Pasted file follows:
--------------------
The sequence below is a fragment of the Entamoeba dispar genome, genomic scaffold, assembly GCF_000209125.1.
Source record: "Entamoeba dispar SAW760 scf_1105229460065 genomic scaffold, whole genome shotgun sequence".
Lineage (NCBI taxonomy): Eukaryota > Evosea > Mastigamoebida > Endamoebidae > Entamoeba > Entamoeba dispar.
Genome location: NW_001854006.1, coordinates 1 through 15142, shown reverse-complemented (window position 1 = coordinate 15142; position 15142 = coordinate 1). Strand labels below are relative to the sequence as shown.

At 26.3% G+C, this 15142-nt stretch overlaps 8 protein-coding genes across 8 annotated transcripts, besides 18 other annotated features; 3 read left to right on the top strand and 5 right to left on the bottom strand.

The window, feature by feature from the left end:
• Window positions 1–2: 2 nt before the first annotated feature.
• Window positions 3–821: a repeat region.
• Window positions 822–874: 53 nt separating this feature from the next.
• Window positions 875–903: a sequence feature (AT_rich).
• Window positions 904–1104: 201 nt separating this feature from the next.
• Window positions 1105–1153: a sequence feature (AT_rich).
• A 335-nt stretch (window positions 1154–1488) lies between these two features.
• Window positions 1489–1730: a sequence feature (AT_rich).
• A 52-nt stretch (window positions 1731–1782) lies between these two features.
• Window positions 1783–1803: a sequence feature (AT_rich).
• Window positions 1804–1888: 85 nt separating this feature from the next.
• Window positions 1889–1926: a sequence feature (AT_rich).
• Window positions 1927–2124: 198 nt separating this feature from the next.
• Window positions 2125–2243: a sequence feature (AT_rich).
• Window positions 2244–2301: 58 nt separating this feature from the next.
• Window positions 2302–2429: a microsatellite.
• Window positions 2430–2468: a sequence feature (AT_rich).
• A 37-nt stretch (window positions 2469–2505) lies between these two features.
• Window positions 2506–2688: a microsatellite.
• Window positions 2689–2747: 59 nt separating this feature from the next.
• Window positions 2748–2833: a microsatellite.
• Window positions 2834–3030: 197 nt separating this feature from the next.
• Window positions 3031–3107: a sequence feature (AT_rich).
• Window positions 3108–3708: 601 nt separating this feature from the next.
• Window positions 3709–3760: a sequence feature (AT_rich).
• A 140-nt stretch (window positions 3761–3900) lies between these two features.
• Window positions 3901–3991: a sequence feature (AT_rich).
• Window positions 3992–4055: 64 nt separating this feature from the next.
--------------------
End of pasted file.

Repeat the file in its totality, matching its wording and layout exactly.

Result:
The sequence below is a fragment of the Entamoeba dispar genome, genomic scaffold, assembly GCF_000209125.1.
Source record: "Entamoeba dispar SAW760 scf_1105229460065 genomic scaffold, whole genome shotgun sequence".
Lineage (NCBI taxonomy): Eukaryota > Evosea > Mastigamoebida > Endamoebidae > Entamoeba > Entamoeba dispar.
Genome location: NW_001854006.1, coordinates 1 through 15142, shown reverse-complemented (window position 1 = coordinate 15142; position 15142 = coordinate 1). Strand labels below are relative to the sequence as shown.

At 26.3% G+C, this 15142-nt stretch overlaps 8 protein-coding genes across 8 annotated transcripts, besides 18 other annotated features; 3 read left to right on the top strand and 5 right to left on the bottom strand.

The window, feature by feature from the left end:
• Window positions 1–2: 2 nt before the first annotated feature.
• Window positions 3–821: a repeat region.
• Window positions 822–874: 53 nt separating this feature from the next.
• Window positions 875–903: a sequence feature (AT_rich).
• Window positions 904–1104: 201 nt separating this feature from the next.
• Window positions 1105–1153: a sequence feature (AT_rich).
• A 335-nt stretch (window positions 1154–1488) lies between these two features.
• Window positions 1489–1730: a sequence feature (AT_rich).
• A 52-nt stretch (window positions 1731–1782) lies between these two features.
• Window positions 1783–1803: a sequence feature (AT_rich).
• Window positions 1804–1888: 85 nt separating this feature from the next.
• Window positions 1889–1926: a sequence feature (AT_rich).
• Window positions 1927–2124: 198 nt separating this feature from the next.
• Window positions 2125–2243: a sequence feature (AT_rich).
• Window positions 2244–2301: 58 nt separating this feature from the next.
• Window positions 2302–2429: a microsatellite.
• Window positions 2430–2468: a sequence feature (AT_rich).
• A 37-nt stretch (window positions 2469–2505) lies between these two features.
• Window positions 2506–2688: a microsatellite.
• Window positions 2689–2747: 59 nt separating this feature from the next.
• Window positions 2748–2833: a microsatellite.
• Window positions 2834–3030: 197 nt separating this feature from the next.
• Window positions 3031–3107: a sequence feature (AT_rich).
• Window positions 3108–3708: 601 nt separating this feature from the next.
• Window positions 3709–3760: a sequence feature (AT_rich).
• A 140-nt stretch (window positions 3761–3900) lies between these two features.
• Window positions 3901–3991: a sequence feature (AT_rich).
• Window positions 3992–4055: 64 nt separating this feature from the next.